The lighter side of German lit
The book leads off with its most recognizable name, Paul Heyse, who won the Nobel Prize for Literature in 1910. Unfortunately, his entry, “The Fury,” is the weakest in the book. A young Italian boatman ferries a priest and a beautiful young woman to the isle of Capri. The title refers to the nickname of the woman, an independent shrew with no interest in marrying. The story is pure romanticism, utterly predictable, and thus rather boring.
Though German literature may be known for its angst-ridden sturm und drang, the editors of this volume choose to showcase more lighthearted fare. In “The Bookbinder of Hort” by Leopold von Sacher-Masoch, the title character, a Hungarian Jew, moonlights as a ghost writer of love letters. “The Egyptian Fire Eater” by Rudolph Baumbach is a humorous tale about a boy who loves the theatre so much he would do anything to get on stage. It’s a very descriptive piece, with little plot. The longest story in the book, Heinrich Zschokke’s “Adventures of a New-Year’s Eve” is a farcical romance in which a poor gardener trades places with a mischievous prince for one wacky night. It’s like a movie you might see after midnight on TCM, starring Tyrone Power or Ronald Colman. For what it is, it’s a skillfully crafted tale, but the century-old humor is not about to cause a stir among today’s reading audience.
There are, however, two very good selections here that are worthy of note. “The Philosopher’s Pendulum” by Rudolph Lindau is the best piece in the book. A man reconnects with an old friend from his youth, only to find his former classmate much changed. Having suffered disappointments and heartbreak, this long-lost companion has developed his own brand of stoicism by which he expects nothing from life and actively strives for a state of emotional indifference. It’s a thought-provoking premise, and the characters and plot are quite engaging. Stylistically, it calls to mind the novels of Hermann Hesse or Knut Hamsun. Of all the pieces in the book, this one feels the least antiquated.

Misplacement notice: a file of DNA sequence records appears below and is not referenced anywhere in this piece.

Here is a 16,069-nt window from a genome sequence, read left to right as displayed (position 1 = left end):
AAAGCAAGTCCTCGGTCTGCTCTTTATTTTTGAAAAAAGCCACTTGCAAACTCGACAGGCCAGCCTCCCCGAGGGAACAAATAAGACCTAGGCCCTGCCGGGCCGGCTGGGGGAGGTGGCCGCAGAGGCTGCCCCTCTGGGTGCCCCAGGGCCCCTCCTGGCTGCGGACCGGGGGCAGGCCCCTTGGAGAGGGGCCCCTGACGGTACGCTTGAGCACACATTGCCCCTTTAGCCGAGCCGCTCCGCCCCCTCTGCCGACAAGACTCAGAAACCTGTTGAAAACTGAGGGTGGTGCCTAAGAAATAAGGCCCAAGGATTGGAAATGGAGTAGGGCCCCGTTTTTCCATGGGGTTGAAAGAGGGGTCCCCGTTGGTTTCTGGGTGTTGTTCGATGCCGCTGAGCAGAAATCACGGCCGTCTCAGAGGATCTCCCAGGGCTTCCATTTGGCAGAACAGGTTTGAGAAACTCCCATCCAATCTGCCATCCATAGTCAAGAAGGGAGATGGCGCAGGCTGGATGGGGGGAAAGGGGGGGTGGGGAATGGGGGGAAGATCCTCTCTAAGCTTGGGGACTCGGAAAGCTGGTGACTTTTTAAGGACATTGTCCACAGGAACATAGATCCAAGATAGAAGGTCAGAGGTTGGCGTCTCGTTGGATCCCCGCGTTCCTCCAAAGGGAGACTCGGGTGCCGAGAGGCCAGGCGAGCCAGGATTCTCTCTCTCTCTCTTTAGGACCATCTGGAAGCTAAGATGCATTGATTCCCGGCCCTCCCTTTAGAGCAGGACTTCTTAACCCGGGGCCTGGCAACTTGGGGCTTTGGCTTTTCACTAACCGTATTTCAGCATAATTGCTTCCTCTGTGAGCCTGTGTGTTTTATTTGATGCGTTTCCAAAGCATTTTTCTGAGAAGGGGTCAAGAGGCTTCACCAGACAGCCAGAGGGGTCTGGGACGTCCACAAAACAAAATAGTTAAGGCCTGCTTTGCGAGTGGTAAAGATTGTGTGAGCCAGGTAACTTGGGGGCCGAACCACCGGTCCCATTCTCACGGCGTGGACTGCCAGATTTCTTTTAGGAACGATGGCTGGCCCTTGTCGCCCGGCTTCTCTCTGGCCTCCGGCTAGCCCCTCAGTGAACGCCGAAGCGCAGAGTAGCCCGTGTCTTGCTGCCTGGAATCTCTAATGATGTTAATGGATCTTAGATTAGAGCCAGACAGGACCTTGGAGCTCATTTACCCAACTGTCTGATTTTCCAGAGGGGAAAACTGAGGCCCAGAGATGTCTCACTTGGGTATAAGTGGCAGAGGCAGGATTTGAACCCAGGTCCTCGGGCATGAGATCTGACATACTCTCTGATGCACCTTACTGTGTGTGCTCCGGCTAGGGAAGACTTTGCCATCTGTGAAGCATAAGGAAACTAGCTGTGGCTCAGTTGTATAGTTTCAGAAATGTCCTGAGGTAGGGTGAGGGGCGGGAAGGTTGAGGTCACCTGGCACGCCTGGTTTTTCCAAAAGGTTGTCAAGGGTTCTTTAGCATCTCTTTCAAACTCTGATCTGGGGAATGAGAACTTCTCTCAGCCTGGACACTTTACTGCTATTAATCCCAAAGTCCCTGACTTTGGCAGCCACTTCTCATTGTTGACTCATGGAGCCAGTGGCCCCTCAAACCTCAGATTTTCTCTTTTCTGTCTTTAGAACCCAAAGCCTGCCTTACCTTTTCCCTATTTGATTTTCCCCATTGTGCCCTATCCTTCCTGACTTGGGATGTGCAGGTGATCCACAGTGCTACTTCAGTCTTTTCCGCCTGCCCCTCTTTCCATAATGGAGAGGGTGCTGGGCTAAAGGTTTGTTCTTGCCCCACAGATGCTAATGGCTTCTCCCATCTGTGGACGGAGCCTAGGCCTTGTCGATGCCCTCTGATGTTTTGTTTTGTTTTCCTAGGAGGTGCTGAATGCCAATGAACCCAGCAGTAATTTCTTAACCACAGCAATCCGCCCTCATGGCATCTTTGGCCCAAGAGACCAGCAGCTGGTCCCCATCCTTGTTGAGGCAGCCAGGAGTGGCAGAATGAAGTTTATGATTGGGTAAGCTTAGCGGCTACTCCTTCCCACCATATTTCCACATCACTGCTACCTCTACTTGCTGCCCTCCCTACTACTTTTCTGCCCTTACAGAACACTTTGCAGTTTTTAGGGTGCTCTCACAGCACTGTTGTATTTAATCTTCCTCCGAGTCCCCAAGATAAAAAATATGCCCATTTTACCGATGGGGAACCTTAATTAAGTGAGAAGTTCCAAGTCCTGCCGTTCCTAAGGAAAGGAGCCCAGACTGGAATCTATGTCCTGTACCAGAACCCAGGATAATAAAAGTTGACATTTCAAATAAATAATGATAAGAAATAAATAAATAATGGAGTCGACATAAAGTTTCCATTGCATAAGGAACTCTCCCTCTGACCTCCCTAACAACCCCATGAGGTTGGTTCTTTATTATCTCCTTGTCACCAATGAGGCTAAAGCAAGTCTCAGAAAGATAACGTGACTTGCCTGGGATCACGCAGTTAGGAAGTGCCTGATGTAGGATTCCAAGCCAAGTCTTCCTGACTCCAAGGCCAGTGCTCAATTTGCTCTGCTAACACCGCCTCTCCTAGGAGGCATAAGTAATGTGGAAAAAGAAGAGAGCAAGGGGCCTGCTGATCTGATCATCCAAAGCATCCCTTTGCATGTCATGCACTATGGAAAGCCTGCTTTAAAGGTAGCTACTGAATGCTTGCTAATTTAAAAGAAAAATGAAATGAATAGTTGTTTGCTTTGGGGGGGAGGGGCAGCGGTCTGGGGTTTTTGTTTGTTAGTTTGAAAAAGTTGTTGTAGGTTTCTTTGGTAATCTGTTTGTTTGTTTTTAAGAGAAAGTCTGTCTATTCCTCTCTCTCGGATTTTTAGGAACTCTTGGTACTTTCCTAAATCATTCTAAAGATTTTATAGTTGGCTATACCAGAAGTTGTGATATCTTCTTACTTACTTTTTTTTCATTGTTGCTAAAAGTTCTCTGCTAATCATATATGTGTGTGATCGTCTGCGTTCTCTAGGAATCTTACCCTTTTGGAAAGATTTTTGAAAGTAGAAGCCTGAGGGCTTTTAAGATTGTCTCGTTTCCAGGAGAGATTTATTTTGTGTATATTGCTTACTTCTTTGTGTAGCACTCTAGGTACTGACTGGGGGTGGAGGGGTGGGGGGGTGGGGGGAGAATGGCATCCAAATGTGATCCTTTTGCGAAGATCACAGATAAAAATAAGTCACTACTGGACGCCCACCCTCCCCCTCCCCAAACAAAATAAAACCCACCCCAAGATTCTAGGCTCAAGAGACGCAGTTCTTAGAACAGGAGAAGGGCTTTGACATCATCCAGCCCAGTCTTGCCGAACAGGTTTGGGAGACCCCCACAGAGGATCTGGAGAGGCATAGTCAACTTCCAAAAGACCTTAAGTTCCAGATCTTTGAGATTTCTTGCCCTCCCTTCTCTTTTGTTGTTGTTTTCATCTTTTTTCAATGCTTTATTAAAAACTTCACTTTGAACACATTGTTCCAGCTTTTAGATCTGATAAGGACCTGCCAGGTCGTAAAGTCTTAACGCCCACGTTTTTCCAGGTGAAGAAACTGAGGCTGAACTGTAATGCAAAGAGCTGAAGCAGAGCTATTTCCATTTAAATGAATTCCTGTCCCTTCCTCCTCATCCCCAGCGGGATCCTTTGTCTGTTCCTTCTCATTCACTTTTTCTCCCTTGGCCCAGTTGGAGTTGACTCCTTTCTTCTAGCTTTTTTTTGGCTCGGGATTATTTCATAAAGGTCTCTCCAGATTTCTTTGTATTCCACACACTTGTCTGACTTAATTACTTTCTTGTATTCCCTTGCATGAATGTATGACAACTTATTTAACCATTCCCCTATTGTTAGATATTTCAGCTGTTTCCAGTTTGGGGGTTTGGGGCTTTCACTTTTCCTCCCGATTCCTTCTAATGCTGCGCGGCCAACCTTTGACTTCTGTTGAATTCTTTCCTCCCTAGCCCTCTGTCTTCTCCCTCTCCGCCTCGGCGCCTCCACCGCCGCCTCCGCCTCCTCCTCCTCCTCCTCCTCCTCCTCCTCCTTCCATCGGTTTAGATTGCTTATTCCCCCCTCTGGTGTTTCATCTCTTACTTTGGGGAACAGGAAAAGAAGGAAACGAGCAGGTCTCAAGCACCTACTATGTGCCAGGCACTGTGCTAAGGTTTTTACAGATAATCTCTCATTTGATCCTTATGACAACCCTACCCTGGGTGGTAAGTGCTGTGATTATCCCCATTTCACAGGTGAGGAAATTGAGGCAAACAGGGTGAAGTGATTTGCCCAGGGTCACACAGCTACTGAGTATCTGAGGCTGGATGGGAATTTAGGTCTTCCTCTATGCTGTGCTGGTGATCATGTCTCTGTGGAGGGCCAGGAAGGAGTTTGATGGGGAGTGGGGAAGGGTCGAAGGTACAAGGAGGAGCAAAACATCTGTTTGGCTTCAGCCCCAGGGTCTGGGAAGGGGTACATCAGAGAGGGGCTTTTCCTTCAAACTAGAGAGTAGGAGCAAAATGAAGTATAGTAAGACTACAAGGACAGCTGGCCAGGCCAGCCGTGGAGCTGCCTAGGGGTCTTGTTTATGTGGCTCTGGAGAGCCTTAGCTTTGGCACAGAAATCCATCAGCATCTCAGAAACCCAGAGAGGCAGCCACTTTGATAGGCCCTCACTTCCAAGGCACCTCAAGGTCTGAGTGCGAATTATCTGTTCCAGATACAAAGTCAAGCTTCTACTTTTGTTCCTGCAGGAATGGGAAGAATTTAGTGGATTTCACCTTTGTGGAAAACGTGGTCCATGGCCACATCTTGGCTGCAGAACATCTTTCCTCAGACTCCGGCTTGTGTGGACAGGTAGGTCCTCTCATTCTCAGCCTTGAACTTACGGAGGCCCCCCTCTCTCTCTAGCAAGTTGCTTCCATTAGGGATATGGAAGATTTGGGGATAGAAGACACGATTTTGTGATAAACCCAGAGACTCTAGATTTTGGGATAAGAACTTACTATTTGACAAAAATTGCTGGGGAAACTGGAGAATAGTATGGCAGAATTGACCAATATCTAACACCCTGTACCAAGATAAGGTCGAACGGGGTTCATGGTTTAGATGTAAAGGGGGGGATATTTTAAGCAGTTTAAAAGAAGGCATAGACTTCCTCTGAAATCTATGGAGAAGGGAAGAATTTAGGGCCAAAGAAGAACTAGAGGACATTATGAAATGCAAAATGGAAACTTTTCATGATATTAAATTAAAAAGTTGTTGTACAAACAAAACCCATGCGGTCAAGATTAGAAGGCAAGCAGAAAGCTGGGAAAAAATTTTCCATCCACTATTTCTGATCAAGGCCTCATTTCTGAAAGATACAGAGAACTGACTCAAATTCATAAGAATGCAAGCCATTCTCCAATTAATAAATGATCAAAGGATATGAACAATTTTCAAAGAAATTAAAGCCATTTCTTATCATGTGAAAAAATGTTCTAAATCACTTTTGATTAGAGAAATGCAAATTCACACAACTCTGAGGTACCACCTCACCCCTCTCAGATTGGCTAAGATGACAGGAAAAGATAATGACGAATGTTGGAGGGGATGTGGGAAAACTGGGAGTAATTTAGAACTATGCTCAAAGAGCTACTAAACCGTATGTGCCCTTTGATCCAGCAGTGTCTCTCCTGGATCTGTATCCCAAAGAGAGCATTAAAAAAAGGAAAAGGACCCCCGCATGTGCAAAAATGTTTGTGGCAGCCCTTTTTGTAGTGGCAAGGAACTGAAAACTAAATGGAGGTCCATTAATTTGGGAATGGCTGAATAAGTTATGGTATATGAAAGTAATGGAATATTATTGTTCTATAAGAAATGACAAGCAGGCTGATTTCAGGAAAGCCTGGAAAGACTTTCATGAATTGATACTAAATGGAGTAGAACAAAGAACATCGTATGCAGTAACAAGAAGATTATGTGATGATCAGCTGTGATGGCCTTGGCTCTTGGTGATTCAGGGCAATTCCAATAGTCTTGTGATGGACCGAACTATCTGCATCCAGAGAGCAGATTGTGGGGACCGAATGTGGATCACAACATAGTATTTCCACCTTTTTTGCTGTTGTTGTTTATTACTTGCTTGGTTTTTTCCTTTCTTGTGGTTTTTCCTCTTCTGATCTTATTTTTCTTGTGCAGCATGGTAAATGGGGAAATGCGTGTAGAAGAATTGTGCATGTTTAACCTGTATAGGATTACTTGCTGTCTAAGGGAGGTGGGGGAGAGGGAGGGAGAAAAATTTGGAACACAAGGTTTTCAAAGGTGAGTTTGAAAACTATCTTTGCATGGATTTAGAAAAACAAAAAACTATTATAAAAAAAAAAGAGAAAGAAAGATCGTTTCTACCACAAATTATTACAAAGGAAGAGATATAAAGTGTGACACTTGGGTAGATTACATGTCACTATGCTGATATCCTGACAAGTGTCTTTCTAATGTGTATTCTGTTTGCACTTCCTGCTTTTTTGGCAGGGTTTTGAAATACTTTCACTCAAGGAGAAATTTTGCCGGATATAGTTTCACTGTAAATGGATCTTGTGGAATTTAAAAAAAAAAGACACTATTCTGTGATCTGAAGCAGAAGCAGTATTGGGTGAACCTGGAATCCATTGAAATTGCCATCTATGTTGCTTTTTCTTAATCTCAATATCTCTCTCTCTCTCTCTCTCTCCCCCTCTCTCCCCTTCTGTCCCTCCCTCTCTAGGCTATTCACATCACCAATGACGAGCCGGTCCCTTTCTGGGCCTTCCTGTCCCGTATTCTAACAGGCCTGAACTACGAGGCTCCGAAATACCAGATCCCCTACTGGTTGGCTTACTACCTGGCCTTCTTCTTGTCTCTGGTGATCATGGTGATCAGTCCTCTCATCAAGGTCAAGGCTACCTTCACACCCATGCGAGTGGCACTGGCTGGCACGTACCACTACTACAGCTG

Another exceptional offering is E. T. A. Hoffmann’s “The Cremona Violin.” An eccentric lawyer, when he’s not exhibiting extremely bizarre behavior, spends his spare time collecting and building violins. One day a beautiful young woman with an angelic singing voice enters his life, causing everyone to speculate what her connection might be to this aged nut. The story is very Balzacian—convoluted and incredible, but also riveting and fun.
Overall, this collection is a mixed bag of the worthwhile and the undistinguished. For readers who appreciate premodernist literature—romanticism, naturalism, early realism—the Stories by Foreign Authors series is a good way to introduce yourself to some new authors. This volume will appeal primarily to those with more romantic inclinations.
Stories in this collection
The Fury by Paul Heyse
The Philosopher’s Pendulum by Rudolph Lindau
The Bookbinder of Hort by Leopold von Sacher-Masoch
The Egyptian Fire-Eater by Rudolph Baumbach
The Cremona Violin by E. T. A. Hoffmann
Adventures of a New-Year’s Eve by Heinrich Zschokke
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